Technology advances have succeeded in more than offsetting this factor and improved recruitment processes.

Over the last decade a range of tools and processes for online screening and assessment have been developed.The online screening and assessment process starts with the online collection of job applications and automated screening and matching according to job descriptions. The purpose of screening is simply to examine very broad and basic qualifications of applicants in order to narrow down the applicant pool to a manageable number. It’s the first step in the candidate filtering process.

Screening is undertaken as a questionnaire via a web form for the purpose of collecting data about an applicant’s most basic qualifications. Common screening criteria include willingness to relocate, number of years experience, highest degree obtained, salary requirements, and so on.

Successful applicants then progress to the assessment stage where ranges of assessments are made on their cognitive ability, work preference, behaviour/personality traits and values.

The purpose of assessment is to provide a measurement of specific knowledge, skills, abilities, traits, and competencies that have been clearly linked to job performance. Properly constructed assessments look below the surface information presented by applicants, in order to predict which applicants are right for a particular position.

Though not as manually intensive or error prone as sorting through hundreds of resumes, the process is not as fully automated as it could be.

Interactive/video Resumes

 

Online screening and assessment may allow you to quickly and effectively short-list candidates to be interviewed.  But imagine if you could see and hear a candidate before you needed to interview them, thereby eliminating the need for first round interviews. These interactive video resumes unmask applicants from their text resume, enabling the hiring manager to see and hear them and to gain further insight into their strengths and communication skills. This is especially important when accessing candidates for business grade English skills. A leading player in this emerging space is Canadian based SaaS player Vidcruiter.com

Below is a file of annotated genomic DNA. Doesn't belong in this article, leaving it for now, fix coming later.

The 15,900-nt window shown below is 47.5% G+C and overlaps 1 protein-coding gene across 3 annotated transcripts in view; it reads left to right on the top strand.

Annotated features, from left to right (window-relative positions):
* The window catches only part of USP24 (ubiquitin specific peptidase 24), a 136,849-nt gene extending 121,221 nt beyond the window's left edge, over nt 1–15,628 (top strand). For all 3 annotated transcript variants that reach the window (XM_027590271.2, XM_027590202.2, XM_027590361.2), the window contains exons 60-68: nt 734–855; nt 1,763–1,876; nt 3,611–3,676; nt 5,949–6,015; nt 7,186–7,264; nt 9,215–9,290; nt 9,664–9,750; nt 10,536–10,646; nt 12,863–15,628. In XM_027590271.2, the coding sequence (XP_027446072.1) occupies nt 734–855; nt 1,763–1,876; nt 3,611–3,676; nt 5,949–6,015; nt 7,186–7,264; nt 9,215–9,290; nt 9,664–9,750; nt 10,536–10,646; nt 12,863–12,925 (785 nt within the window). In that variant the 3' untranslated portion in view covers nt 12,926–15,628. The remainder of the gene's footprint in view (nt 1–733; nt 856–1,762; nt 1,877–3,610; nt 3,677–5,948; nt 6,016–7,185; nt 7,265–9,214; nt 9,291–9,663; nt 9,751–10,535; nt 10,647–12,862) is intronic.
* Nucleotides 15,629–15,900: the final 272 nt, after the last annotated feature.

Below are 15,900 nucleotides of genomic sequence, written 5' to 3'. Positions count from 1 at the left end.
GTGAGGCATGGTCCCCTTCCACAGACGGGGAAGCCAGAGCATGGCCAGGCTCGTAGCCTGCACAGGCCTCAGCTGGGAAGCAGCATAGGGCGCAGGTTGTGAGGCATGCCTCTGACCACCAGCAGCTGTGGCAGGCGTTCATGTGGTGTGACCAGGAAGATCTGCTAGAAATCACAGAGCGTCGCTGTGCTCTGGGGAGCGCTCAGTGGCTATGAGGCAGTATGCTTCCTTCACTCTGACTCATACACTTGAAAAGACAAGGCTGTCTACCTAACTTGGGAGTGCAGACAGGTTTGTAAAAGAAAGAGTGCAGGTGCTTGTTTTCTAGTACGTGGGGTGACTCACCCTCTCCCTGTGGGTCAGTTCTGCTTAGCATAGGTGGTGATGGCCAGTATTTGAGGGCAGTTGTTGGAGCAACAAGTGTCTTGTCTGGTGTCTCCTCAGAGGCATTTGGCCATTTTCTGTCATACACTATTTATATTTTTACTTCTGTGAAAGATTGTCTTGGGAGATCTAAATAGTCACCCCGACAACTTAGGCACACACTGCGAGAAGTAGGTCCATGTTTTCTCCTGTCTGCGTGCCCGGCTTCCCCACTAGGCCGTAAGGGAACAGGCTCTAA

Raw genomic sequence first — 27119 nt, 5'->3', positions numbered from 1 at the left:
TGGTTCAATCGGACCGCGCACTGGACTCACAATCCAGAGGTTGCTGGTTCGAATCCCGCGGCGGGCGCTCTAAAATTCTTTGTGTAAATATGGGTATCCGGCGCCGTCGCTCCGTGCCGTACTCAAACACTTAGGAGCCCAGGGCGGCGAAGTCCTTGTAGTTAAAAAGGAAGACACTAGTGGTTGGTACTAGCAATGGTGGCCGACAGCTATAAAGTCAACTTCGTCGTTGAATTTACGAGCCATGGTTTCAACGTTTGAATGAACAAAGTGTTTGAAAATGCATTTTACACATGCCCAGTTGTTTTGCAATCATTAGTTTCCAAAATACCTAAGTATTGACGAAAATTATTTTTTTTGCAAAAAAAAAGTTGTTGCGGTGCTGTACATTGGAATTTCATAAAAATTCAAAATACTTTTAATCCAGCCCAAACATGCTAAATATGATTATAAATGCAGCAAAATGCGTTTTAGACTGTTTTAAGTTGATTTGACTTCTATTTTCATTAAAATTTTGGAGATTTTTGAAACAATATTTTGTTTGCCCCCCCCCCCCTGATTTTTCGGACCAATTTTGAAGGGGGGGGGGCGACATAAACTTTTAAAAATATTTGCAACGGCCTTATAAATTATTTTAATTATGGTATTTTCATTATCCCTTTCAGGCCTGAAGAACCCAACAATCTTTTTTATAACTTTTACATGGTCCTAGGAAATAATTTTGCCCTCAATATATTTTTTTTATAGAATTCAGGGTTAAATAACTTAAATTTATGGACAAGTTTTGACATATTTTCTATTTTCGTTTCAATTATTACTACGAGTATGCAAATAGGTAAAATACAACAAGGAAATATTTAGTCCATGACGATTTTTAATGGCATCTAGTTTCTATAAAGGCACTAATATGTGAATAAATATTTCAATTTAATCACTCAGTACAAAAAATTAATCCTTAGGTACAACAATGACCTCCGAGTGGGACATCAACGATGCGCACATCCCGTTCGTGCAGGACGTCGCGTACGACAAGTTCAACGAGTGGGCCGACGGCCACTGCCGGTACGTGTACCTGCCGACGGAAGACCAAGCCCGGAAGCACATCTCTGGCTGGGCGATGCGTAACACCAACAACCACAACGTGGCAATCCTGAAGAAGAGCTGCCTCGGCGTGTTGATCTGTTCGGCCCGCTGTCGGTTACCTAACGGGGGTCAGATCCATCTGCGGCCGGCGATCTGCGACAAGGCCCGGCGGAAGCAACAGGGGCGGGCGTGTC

Candidates are video recorded while responding to typical first round interview questions. The hiring manager, via email, the web or CD, can view each candidate’s audio/visual presentation, potentially saving hours of interviewing time and money. The system provides whole back end workflow architecture to stream line and manage the process. Moreover hiring managers can do it in their own time and not be restrained by scheduling and finding mutually convenient times to meet candidates.

Automating the process

 

When one thinks of all the steps in the hiring process, from the candidate submitting their resume to being shortlisted to being given an offer, almost everything can now be handled by software. Applicant tracking systems have been used for over a decade, but combined with video now allows for extensive automation.

New solutions have recently entered the market that allow for the full automation of the recruitment process. Candidates are pre-interviewed and assessed based on what is important for the position and candidates are automatically filtered out until a list of final interviewees is presented.


October 22, 2014